Anyone with even a passing acquaintance to a Chinese family knows the heavy importance and emphasis the culture places on food and eating. “A Chinese mother shows her love of family through food,” says writer Harrison Cheung
, author of Christian Bale. Cheung recalls the first time he took the Oscar-winning actor and his father David (husband of American icon Gloria Steinem) to Dim Sum for the first time. As any Chinese host would, Cheung nodded for plate after plate of delicious Dim Sum, until their round, cloth-covered table was completely filled with Chinese delights to the edges. ‘Harrison!’ Cheung says, imitating David Bale’s deep voice and South African accent, ‘How can we possibly eat all of this food?’ But the trio did – and Cheung proceeded to order still more and the Bales went home with boxes of take-out. ‘It was gratifying,’ says Cheung, ‘to see Christian devour the dumplings and buns – eating each whole.’”
Image by: Catacami [flickr]
In the UK, one may have eaten at a local Chinese restaurant or gotten takeaway for the family. But neither options compare to the proverbial “real thing.” Without a doubt, taking China tours from UK
for this Chinese New Year/Spring Festival will guarantee you the finest cuisine for this celebratory time. Everything is awash in gold and red, symbolic colours of wealth and happiness.
Like numbers, food is symbolic to the Chinese (for more on this read The Joy Luck Club)/ Foods consumed during Spring Festival are similar daily food, but with an emphasis on s good-luck-to-come for the New Year.
Pot-stickers and dumplings are eaten three times a day, throughout the year. But during New Years’ celebrations, pot-stickers are reshaped to resemble gold and silver ingots to bring wealth for the New Year ahead. Peanuts bring longer life, and added to pot-stickers. Egg rolls are shaped similar to gold bars, so there’s a run on them during Spring Festival.
Noodles are closely aligned with the Chinese community and culture (4,000 years or more) and for New Years, noodles are made as long as possible, in order to ensure long life.
Leaves, too, signify longevity
. People eat leafy greens (served whole), like mustard and bok choy. Citrus fruits, too, are served whole, to bring wealth, luck and status. In the Chinese language Mandarin, words for citrus fruits sound like words for prosperity. The Mandarin word for “luck” sounds like tangerine, just as the word for “gold” sounds like orange and the words for “prosperity” and “status” sound like pomelo. Whole fruit is presented with stems and leaves, because they consider it ensures wholesome balance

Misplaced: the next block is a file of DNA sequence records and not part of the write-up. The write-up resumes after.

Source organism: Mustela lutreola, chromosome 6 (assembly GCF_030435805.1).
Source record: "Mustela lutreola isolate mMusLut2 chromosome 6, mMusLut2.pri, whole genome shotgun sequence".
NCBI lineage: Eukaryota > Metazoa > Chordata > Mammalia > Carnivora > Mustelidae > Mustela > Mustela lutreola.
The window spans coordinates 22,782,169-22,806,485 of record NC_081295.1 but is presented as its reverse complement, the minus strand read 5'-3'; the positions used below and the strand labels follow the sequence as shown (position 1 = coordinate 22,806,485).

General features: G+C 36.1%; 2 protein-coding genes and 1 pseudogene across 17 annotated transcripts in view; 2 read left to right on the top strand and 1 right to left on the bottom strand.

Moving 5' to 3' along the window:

Like the leaves and fruits, other edibles are cooked and served whole – fish, chicken, duck and crab. And don’t forget desserts (the Chinese rock sweet Dim Sum), which promises a sweet life in the New Year. Two foods that bring good luck, peanuts and sesame seeds provide the filling for sticky rice cakes. The lovely egg custard tarts feature flaky pastries and the layers of the pastries symbolize rising abundance in the next year. The tarts’ round shape represents family reunion, candied nuts and seeds celebrate fertility, while sugared lotus root brings luck.
Here’s quick cheat sheet of specially served foods for the Chinese New Year:
- Citrus fruits oranges, tangerines – symbolize wealth and luck. Serve them whole with stems and leaves, but never group in fours, a number which means death.
- Pomelos (similar to large grapefruits) = continuous prosperity and status
- Noodles are made as long as possible, as they represent long life.
- Leafy greens and long beans – serve whole to wish parents a long life.
- Whole fish = abundance
- Sweets = sweet life in the new year
- Kumquats = prosperity
- Coconut = togetherness
- Longans = sons
- Red Melon Seeds = happiness
- Nian Gao –steamed sweets of glutinous rice flour, brown sugar and oil; some have white sesame seeds, red dates or nuts
- Yuanbao (Jiaozi) – Northern China speciality Jiaozi are boiled doughy dumplings shaped like a silver ingot, filled with pork and cabbage, served with vinegar and soy sauce. For New Year, they’re called Yuanbao (ancient currency) and they bring prosperity
- Nuts = long life
- Dates = early prosperity
If spending Chinese New Years in China isn’t on your bucket list, it should be. The food prospects may be enticing enough!